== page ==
Heart-Healthy Habits Every Man Should Adopt - St. George Village
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Heart-Healthy Habits Every Man Should Adopt

More than 300,000 men die each year from heart disease in the United States, making it the leading cause of death for men. Unfortunately, half of the men who die suddenly from this disease have no previous symptoms.

High blood pressure is the top contributor to heart disease and death. Research shows 25 percent of men have high blood pressure—many without knowing it.

According to the Centers for Disease Control and Prevention (CDC), men’s risk for heart disease increases with age and typically begins at 45, although it can occur at a younger age. In fact, African American men develop the condition more often and at an earlier age, compared to their white and Hispanic peers.

The good news is that you can take charge of your health by knowing your risk and taking steps to adopt a healthier lifestyle. The CDC recommends the following tips to help decrease the risk of heart disease:

• Check your blood pressure regularly. Your doctor can measure your blood pressure or you can check it yourself at home and many pharmacies. If you already have high blood pressure, your doctor may prescribe medications in addition to recommending lifestyle changes. Take the medications as directed by your doctor.

• Eat more heart-healthy foods. Eat lots of fruits and vegetables, which provide heart-protecting nutrients such as potassium and fiber.

• Reduce your sodium intake. More than 75% of the sodium we eat is from restaurant and processed foods. The 2010 Dietary Guidelines for Americans recommend people aged 2 and up reduce sodium intake to less than 2,300 mg per day. People 51 and older and those of any age who are African Americans or who have high blood pressure, diabetes, or chronic kidney disease should further reduce intake to 1,500 mg per day.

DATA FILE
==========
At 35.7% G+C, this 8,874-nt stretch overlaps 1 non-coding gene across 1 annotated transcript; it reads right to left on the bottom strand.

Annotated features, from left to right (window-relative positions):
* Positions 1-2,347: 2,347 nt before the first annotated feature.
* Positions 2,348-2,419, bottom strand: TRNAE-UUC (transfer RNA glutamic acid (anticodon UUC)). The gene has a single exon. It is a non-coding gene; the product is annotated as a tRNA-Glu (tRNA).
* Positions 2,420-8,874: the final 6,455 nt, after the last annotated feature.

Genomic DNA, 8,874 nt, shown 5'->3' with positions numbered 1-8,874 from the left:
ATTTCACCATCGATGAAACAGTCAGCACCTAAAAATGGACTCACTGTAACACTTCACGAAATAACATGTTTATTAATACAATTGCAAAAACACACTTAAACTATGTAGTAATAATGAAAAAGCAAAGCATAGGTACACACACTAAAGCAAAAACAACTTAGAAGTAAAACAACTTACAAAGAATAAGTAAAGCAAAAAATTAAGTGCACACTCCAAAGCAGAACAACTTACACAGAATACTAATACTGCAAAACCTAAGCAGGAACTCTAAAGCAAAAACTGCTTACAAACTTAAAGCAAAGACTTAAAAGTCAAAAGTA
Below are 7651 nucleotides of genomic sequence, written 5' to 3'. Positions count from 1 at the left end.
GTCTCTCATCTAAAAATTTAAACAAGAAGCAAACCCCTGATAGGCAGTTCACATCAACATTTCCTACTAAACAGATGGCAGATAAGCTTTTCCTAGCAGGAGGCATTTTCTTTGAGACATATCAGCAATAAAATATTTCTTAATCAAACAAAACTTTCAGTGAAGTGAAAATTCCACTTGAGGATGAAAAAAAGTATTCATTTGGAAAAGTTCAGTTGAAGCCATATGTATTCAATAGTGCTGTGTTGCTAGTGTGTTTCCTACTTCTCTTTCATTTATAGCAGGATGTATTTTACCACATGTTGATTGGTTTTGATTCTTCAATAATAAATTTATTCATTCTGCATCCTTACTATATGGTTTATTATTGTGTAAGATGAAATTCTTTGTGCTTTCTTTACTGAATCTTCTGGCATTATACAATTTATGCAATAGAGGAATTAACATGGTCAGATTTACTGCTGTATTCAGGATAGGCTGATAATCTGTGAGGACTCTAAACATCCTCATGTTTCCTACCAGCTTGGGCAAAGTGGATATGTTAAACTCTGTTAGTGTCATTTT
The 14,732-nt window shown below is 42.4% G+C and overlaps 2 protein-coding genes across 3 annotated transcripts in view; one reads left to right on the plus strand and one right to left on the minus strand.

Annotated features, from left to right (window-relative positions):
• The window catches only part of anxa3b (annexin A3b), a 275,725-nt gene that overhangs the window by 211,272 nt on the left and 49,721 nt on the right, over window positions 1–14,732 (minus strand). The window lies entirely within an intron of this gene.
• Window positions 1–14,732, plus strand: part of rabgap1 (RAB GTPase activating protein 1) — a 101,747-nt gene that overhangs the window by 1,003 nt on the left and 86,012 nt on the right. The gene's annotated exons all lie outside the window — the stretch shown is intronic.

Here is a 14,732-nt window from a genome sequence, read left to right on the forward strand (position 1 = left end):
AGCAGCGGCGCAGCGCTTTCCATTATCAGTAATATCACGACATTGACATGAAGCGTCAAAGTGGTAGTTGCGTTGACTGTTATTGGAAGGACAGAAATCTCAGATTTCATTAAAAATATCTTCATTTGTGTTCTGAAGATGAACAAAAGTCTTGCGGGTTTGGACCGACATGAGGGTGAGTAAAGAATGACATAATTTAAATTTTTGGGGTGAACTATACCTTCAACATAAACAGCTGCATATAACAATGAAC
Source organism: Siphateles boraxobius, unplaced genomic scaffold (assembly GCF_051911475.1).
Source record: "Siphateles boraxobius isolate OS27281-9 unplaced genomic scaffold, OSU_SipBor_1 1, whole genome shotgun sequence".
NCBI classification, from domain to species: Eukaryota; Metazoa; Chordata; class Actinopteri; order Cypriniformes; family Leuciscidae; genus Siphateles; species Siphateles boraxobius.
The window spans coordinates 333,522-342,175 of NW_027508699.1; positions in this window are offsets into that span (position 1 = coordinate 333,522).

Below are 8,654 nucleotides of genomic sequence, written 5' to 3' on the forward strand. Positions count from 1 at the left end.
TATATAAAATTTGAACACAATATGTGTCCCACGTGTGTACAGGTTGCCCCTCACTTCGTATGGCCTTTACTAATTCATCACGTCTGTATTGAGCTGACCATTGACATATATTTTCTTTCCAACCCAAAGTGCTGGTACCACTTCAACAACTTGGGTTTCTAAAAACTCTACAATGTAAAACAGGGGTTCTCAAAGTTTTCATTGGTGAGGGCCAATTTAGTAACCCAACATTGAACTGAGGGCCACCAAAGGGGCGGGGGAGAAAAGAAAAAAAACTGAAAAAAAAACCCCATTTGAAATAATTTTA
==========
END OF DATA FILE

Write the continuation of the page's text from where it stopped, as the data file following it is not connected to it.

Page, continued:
• Maintain a healthy weight. If you are overweight, losing weight can help lower your blood pressure. Your doctor can help you determine your target weight and the best way to achieve it.

• Exercise regularly. Physical activity can also help lower your blood pressure. CDC recommends you engage in moderate-intensity exercise, like brisk walking or a muscle strengthening activity, for at least 2 hours and 30 minutes (150 minutes) every week.

• Limit alcohol use. Drinking too much alcohol is associated with high blood pressure. If you drink alcohol, do so in moderation—no more than two drinks per day for men or one drink per day for women.

• Don’t smoke. Smoking damages blood vessels and speeds up the hardening of arteries. If you don’t smoke, don’t start. If you do smoke, quitting will lower your risk for heart disease and stroke. Call a tobacco quit line (1-800-QUITNOW) or visit www.smokefree.gov.

Keeping your heart in good condition does require work, but the lasting health impact is worth the effort. Learn your risk for heart disease and adopt a heart-healthy lifestyle. More information on cardiovascular disease and heart health is available on CDC’s Division for Heart Disease and Stroke Prevention website.

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